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Persistence pays for home-brewers with a dream

For the two young Australian men who started this company - the Mountain Goat Brewery in Melbourne five years ago - that’s the key. Today in the First Person - Cameron Hines and David Bonighton tell the story of their business.

- Zoe Daniel: Persistence pays. It all started with a home-brew kit and an idea in a suburban backyard. Now Mountain Goat beer turns over $500,000 annually and is sold in 500 outlets around Australia. But it’s still a lean, labour intensive operation. Despite no budget for marketing, keeping up with demand is a constant battle for Cam, Dave and a single staff employee. The business is at a crossroads.

- Cameron Hines, Mountain Goat Beer: Mountain Goat started out in my business partner, Dave’s, backyard in the early ’90s. He was home brewing just as a hobby on the weekends, but home brewing very prolifically and quite seriously. He was working at a bank at the time and I was working in the music industry as a booking agent. So I’d sort of had enough of that and did the great Australian go-backpacking-overseas thing. And my first stop was Canada and a buddy there took me out and showed me what the microbrewery movement was about. And for the first time I was tasting beers that I was really getting excited about. I immediately thought of Dave back home home brewing under the name Mountain Goat. So called him and said something like "Dave we’ve gotta talk, we’ve gotta start a business together."

- Zoe Daniel: And they did. The partners began by contract brewing in existing breweries in country Victoria to learn the craft. At the same time, they spent 18 months seeking financial backing, eventually refining their business plan to the degree that a bank would lend them money to fit out this brewery in the Melbourne suburb of Richmond.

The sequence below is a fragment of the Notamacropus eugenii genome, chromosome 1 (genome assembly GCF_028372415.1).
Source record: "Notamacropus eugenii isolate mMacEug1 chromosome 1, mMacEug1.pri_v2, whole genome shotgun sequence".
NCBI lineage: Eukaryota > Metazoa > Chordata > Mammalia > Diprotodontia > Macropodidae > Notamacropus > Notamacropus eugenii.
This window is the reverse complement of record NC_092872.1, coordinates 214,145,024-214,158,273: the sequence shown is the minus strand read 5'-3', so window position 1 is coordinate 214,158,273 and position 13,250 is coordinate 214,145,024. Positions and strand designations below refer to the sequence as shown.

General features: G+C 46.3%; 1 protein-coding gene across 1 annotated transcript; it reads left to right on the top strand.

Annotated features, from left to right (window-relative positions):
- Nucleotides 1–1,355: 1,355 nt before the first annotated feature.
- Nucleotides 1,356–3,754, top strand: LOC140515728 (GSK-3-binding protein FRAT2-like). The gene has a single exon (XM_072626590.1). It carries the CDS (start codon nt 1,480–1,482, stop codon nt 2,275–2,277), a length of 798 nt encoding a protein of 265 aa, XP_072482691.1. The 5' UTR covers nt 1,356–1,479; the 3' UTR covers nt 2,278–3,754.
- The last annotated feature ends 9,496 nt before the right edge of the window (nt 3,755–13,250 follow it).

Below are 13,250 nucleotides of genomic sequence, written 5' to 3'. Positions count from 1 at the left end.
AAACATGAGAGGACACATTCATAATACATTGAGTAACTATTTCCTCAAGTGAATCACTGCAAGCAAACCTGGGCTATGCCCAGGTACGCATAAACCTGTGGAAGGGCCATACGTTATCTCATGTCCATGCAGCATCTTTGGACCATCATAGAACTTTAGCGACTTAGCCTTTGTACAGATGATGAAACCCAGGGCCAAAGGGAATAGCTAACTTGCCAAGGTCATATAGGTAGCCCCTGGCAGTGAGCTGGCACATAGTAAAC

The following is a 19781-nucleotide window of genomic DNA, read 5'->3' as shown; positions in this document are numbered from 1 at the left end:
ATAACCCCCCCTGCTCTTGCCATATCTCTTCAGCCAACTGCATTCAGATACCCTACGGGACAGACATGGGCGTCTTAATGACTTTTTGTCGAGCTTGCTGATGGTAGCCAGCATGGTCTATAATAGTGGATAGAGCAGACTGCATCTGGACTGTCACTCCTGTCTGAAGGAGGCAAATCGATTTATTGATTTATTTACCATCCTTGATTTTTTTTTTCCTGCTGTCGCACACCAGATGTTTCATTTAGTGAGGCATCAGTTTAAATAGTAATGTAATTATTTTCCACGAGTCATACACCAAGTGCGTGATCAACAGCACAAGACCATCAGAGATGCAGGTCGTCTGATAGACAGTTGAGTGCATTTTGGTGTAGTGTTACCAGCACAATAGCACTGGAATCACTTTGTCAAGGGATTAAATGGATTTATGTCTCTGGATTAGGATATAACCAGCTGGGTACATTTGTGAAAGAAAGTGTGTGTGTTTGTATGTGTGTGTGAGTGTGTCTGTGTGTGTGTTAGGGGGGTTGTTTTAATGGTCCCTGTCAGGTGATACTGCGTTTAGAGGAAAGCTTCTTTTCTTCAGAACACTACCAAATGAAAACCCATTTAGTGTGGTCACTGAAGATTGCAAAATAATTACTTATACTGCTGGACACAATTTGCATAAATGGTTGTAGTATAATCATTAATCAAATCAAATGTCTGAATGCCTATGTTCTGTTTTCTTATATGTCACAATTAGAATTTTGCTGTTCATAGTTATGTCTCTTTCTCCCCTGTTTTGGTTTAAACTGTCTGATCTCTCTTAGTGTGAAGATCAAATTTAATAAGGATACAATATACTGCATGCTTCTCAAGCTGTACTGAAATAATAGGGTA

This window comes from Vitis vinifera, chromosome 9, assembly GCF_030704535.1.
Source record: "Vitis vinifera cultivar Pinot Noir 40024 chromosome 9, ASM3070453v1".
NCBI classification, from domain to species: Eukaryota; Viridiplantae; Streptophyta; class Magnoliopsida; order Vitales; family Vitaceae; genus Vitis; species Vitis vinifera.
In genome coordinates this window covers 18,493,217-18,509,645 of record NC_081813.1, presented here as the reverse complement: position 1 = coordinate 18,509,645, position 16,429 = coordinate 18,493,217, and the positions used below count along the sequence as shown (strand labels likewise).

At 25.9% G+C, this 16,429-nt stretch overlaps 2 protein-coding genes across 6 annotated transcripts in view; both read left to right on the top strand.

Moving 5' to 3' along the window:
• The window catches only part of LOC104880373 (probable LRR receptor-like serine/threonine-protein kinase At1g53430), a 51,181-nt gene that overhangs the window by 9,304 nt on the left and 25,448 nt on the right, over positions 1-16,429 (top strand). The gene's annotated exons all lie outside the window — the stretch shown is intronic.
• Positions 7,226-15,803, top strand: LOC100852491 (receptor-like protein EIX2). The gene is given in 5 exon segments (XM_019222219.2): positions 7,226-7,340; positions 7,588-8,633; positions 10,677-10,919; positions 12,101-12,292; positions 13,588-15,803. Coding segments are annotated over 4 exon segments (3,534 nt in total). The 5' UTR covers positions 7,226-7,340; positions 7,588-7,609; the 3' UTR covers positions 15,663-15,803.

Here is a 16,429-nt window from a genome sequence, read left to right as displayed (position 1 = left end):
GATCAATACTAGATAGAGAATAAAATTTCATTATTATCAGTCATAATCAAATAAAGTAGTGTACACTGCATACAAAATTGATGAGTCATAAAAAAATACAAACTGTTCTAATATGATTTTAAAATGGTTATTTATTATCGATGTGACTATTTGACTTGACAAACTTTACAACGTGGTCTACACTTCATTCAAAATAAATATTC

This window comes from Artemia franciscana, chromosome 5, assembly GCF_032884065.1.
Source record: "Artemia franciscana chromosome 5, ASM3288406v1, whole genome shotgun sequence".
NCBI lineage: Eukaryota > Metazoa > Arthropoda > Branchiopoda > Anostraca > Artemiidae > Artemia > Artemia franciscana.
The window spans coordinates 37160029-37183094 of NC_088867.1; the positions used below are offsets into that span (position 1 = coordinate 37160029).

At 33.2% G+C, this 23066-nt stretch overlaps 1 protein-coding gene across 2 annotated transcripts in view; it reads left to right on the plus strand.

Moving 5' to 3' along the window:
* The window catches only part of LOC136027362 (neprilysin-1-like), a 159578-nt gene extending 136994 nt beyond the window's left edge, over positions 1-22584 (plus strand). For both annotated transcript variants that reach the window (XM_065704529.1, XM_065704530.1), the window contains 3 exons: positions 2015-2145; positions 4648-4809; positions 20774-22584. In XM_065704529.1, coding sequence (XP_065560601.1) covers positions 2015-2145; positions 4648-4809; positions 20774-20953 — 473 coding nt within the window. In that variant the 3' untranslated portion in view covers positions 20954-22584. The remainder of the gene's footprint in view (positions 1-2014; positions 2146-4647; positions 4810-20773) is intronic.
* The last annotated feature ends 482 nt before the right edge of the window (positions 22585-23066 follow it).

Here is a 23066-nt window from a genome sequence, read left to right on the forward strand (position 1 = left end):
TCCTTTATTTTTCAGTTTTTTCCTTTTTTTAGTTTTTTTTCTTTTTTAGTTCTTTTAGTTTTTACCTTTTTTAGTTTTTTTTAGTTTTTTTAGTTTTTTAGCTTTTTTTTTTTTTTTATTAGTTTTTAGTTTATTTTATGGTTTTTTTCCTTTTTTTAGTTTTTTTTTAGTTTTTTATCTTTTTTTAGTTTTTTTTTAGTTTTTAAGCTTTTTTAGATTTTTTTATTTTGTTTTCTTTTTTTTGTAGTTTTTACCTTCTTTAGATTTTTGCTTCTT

- Cameron Hines: We found that through talking with different investors and different bankers that there was certain information that they needed to see that we hadn’t really made clear so it was very much a learning experience, and we were changing it as we were going along. So the money that we were getting from the bank was going against a physical asset that they could remove and auction, realise if it came to that.

- Zoe Daniel: With a bank loan and some financial help from friends and family, Mountain Goat Brewery has now been operating for five years. But it’s been a hard road.

- Cameron Hines: My primary role is sales and marketing so I had to get out there and just knock on bottle shop doors and I’m this young guy with this kooky looking stubby in his hand - Mountain Goat. A lot of people would just, you know, dismiss me quite early - and say, "Is this some kind of joke beer? Is it a serious beer? "What kind of beer is it?"

- Zoe Daniel: Mountain Goat beer is now sold in all States.

- Cameron Hines: With our draught beer, our kegs, we handle that direct from the brewery and I still go out on the road and handle the sales of those.

- Zoe Daniel: The beer is being marketed primarily on the Internet using a mailing list of 1,800 members called the Goat Army. The partners have also developed their own direct approach.

- Cameron Hines: In reality, the first six months, the only time that we’d get re-orders was when Dave and I had literally been sitting in bars drinking our own beer - as sad as it sounds. We’d actually drive around Melbourne about three or four nights a week, we’d take turns - one being the driver, one being the drinker.

- Zoe Daniel: Mountain Goat is now breaking even and paying its owners a wage. But with growth comes new challenges. The small business is now facing a period of transition as it looks at capital raising to expand into a medium-sized enterprise.

- Cameron Hines: The first thing that we really want to see happen is automation. We’re still literally hand-filling, capping and labelling all these bottles and it’s getting to ridiculous amounts now. So we’d really like to probably relocate, install some more equipment so we can brew more, but automate the procedure probably within the next 12 months to just make the business move better and be more cost-efficient and for us to be happier business owners, I guess.

ABC Online - 13 October 2002
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